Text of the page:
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The transcription factor EGR2 is indispensable for tissue-specific imprinting of alveolar macrophages in health and tissue repair

McCowan J. et al. (BioRxiv) DOI: 10.1101/2021.05.06.442095

The transcription factor EGR2 is indispensable for tissue-specific imprinting of alveolar macrophages in health and tissue repair


  • EGR2

  • Tissue-specific differentiation

  • Alveolar macrophages

Main Findings

​The local environmental signals and molecular pathways that control the tissue-specific imprinting of macrophages remain largely unexplored. In this preprint, McCowan et al. discovered that the transcriptional factor EGR2 is indispensable for the tissue-specific differentiation and immunological functions of alveolar macrophages. The authors identified EGR2 expression to be unique and evolutionary conserved in alveolar macrophages, and showed that EGR2 is a required regulator of the tissue-specific transcriptional programme of alveolar macrophages. Mechanistically, the authors show that EGR2 is driven by TGF-β and CSF-2 in a PPAR-γ-dependent manner which further induces C/EBPβexpression, and is selectively induced in alveolar macrophages during alveolarization in neonatal period. Regarding the functions of EGR2, the authors found the transcription factor to be crucial for effective control of the respiratory pathogen Streptococcus pneumoniae. Finally, they demonstrated that the maintenance of pulmonary tissue homeostasis after injury relies on monocyte-derived macrophages in an EGR-dependent manner, implying that EGR2 plays an important role on the repopulation of the alveolar macrophage niche.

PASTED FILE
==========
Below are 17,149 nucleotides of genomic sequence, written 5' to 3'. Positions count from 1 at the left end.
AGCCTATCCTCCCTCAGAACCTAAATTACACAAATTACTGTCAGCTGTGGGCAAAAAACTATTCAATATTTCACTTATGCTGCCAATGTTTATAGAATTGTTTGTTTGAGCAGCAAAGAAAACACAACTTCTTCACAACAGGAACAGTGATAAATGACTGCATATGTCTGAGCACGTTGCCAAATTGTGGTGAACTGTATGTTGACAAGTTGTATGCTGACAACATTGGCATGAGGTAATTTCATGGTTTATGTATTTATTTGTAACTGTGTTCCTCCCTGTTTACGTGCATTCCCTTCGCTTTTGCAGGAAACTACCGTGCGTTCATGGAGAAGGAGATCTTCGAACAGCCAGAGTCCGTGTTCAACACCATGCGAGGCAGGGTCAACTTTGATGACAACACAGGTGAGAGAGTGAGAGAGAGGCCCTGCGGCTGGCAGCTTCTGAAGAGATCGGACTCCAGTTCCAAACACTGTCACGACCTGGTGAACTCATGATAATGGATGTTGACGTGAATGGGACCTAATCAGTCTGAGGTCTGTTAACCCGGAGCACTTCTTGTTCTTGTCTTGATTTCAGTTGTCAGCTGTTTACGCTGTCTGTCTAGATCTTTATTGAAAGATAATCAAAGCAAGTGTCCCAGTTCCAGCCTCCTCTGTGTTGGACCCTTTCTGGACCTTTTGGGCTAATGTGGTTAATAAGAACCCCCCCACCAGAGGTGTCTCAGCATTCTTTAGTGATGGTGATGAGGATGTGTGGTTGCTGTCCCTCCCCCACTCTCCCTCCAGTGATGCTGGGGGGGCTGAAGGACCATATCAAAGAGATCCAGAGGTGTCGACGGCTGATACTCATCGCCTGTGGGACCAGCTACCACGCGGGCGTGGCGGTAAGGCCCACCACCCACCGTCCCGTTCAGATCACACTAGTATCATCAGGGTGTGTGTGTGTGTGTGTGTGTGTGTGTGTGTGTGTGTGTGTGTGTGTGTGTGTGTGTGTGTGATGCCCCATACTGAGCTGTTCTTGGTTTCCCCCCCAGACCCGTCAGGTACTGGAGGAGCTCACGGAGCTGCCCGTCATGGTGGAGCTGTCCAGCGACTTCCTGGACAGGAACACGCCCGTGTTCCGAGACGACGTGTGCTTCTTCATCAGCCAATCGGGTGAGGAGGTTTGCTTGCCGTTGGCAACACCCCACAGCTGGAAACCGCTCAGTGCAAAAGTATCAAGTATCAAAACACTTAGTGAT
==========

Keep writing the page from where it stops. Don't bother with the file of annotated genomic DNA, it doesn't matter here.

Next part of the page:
This preprint gives a thorough and detailed analysis of how EGR2 controls alveolar macrophage differentiation by giving a complete picture on the mechanism and functions of EGR2.

However, important and interesting questions remain open. In terms of the regulation of EGR2 expression, it would be interesting to further study how TGF-β and CSF-2 cooperate to drive EGR2 expression, what is the downstream pathway for EGR2 to further control macrophage differentiation, and why this pathway is specifically activated in alveolar macrophages.

Also, it would be very informative to further investigate the relationship between different interesting findings in this preprint, including the relationship between alveolar macrophage differentiation control and the immunological functions of EGR2, the relationship between pathogen control and alveolar macrophage repopulation.


This preprint addresses the discrepancies in the literature regarding the role of EGR2 in macrophage differentiation regulation and the regulation of EGR2 expression, probably resulting from the limitations of in vitro systems employed by previous studies, as global EGR2 knockout is lethal in mice. In this study, McCowan et al. generated a strain in which only myeloid cells lack EGR2 in a constitutive manner, and thoroughly characterised the functions and regulations of EGR2 in vivo. Previously, EGR2 had been shown to be redundant in macrophage differentiation and IL-4 was long-believed to be crucial in the upregulation of EGR2 expression. Using this in vivo model, the authors proved the indispensable role of EGR2 in macrophage differentiation and that IL-4 is not necessary for inducing EGR2 expression in vivo.

Understanding how tissue-specific macrophages are differentiated yields important insights into the causes of many diseases resulting from abnormal functions of tissue-specific macrophages. Deciphering the mechanism governing alveolar macrophage differentiation is crucial for understanding many lung pathologies, including severe COVID-19.


Reviewed by Wanlin He as part of the cross-institutional journal club of the Immunology Institute of the Icahn School of Medicine, Mount Sinai and the Kennedy Institute of Rheumatology, University of Oxford.

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